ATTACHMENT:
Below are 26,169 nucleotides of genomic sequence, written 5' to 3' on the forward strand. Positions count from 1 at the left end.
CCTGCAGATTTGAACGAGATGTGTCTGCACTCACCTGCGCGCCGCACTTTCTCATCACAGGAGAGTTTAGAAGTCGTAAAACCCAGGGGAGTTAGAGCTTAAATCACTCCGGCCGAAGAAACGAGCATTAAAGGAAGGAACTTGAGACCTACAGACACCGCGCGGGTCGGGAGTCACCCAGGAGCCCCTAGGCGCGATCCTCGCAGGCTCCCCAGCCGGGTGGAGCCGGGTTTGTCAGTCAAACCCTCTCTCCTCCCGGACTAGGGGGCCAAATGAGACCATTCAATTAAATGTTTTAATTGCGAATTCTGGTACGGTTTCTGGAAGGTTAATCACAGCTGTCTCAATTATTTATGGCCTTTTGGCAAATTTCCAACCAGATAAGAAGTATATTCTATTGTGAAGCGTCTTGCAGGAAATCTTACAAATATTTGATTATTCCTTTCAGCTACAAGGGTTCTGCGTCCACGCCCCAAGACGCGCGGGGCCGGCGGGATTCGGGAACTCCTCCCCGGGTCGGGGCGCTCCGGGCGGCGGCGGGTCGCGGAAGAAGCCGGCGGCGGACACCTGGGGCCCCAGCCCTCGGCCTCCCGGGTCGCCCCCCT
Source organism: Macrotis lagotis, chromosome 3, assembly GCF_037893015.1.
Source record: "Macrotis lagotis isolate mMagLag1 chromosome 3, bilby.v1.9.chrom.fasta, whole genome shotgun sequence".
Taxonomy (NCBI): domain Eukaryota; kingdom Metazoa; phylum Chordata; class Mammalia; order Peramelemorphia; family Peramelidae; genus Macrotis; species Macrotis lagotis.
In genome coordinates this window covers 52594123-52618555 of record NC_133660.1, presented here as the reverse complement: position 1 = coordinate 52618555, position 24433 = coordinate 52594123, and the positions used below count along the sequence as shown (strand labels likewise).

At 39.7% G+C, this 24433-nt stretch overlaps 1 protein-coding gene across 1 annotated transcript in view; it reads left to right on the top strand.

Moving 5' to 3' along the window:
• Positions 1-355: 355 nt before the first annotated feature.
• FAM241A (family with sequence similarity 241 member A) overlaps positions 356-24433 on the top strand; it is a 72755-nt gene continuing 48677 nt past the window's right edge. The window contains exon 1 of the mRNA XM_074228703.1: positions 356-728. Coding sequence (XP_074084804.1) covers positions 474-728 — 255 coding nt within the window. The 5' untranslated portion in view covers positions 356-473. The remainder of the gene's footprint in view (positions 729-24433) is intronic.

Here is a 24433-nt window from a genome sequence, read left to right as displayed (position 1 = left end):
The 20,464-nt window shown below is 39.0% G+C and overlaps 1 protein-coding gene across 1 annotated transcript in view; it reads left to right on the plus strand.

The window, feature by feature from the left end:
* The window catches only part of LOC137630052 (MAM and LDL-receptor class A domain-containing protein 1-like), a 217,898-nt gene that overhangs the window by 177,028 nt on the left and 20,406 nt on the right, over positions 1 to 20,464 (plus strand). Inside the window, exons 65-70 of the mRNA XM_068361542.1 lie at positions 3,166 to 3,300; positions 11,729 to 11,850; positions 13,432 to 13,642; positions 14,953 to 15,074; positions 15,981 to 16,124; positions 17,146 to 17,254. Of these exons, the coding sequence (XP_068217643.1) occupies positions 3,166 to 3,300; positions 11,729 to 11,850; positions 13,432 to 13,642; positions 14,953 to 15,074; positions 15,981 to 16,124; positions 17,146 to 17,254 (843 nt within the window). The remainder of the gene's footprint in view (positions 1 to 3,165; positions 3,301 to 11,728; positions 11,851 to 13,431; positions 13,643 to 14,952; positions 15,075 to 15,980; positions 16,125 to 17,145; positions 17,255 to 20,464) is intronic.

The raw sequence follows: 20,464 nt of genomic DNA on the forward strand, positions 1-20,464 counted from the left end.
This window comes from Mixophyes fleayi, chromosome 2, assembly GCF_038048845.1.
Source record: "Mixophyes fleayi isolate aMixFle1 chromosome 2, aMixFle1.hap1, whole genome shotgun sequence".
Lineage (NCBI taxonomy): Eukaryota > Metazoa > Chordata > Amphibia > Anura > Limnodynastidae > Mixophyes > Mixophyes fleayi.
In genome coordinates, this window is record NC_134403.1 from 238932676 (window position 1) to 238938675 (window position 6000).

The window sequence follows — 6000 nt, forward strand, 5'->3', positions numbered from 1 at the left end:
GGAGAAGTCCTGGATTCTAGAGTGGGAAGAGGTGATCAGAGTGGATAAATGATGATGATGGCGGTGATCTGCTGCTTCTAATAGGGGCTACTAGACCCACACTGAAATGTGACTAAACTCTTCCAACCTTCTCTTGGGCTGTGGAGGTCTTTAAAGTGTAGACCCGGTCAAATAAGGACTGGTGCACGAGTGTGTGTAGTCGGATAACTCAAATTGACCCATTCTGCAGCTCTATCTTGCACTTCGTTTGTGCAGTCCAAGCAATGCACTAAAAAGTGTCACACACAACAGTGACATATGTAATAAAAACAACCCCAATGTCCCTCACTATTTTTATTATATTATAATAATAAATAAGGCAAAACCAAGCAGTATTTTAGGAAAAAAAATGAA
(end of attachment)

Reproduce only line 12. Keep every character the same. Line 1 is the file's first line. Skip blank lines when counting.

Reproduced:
The 20,464-nt window shown below is 39.0% G+C and overlaps 1 protein-coding gene across 1 annotated transcript in view; it reads left to right on the plus strand.